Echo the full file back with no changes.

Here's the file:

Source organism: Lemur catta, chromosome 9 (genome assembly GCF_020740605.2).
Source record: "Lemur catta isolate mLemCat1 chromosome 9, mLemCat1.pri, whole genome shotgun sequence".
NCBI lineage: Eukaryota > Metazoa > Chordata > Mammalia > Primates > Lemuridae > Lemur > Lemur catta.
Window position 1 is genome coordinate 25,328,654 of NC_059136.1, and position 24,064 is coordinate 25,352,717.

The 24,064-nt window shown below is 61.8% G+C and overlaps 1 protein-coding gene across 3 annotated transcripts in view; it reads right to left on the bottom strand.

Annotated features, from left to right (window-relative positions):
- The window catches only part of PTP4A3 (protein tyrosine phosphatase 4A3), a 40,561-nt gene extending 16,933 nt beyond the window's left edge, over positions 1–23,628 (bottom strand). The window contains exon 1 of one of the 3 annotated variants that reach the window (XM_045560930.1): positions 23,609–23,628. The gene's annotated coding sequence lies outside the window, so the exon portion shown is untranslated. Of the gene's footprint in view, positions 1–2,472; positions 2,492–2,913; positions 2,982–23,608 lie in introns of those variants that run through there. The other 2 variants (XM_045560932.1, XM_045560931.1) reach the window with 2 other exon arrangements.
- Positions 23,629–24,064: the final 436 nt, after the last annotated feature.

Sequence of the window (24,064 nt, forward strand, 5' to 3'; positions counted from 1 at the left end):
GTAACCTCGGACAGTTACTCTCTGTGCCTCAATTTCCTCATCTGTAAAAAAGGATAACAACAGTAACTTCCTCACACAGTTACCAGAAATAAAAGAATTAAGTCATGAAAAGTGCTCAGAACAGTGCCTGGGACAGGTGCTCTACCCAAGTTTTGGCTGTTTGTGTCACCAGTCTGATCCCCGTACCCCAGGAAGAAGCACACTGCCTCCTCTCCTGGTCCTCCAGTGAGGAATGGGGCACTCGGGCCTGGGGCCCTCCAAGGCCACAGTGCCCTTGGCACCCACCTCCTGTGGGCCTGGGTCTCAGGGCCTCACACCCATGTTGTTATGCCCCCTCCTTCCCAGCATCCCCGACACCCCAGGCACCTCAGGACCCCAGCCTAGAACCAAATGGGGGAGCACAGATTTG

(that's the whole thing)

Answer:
Source organism: Lemur catta, chromosome 9 (genome assembly GCF_020740605.2).
Source record: "Lemur catta isolate mLemCat1 chromosome 9, mLemCat1.pri, whole genome shotgun sequence".
NCBI lineage: Eukaryota > Metazoa > Chordata > Mammalia > Primates > Lemuridae > Lemur > Lemur catta.
Window position 1 is genome coordinate 25,328,654 of NC_059136.1, and position 24,064 is coordinate 25,352,717.

The 24,064-nt window shown below is 61.8% G+C and overlaps 1 protein-coding gene across 3 annotated transcripts in view; it reads right to left on the bottom strand.

Annotated features, from left to right (window-relative positions):
- The window catches only part of PTP4A3 (protein tyrosine phosphatase 4A3), a 40,561-nt gene extending 16,933 nt beyond the window's left edge, over positions 1–23,628 (bottom strand). The window contains exon 1 of one of the 3 annotated variants that reach the window (XM_045560930.1): positions 23,609–23,628. The gene's annotated coding sequence lies outside the window, so the exon portion shown is untranslated. Of the gene's footprint in view, positions 1–2,472; positions 2,492–2,913; positions 2,982–23,608 lie in introns of those variants that run through there. The other 2 variants (XM_045560932.1, XM_045560931.1) reach the window with 2 other exon arrangements.
- Positions 23,629–24,064: the final 436 nt, after the last annotated feature.

Sequence of the window (24,064 nt, forward strand, 5' to 3'; positions counted from 1 at the left end):
GTAACCTCGGACAGTTACTCTCTGTGCCTCAATTTCCTCATCTGTAAAAAAGGATAACAACAGTAACTTCCTCACACAGTTACCAGAAATAAAAGAATTAAGTCATGAAAAGTGCTCAGAACAGTGCCTGGGACAGGTGCTCTACCCAAGTTTTGGCTGTTTGTGTCACCAGTCTGATCCCCGTACCCCAGGAAGAAGCACACTGCCTCCTCTCCTGGTCCTCCAGTGAGGAATGGGGCACTCGGGCCTGGGGCCCTCCAAGGCCACAGTGCCCTTGGCACCCACCTCCTGTGGGCCTGGGTCTCAGGGCCTCACACCCATGTTGTTATGCCCCCTCCTTCCCAGCATCCCCGACACCCCAGGCACCTCAGGACCCCAGCCTAGAACCAAATGGGGGAGCACAGATTTG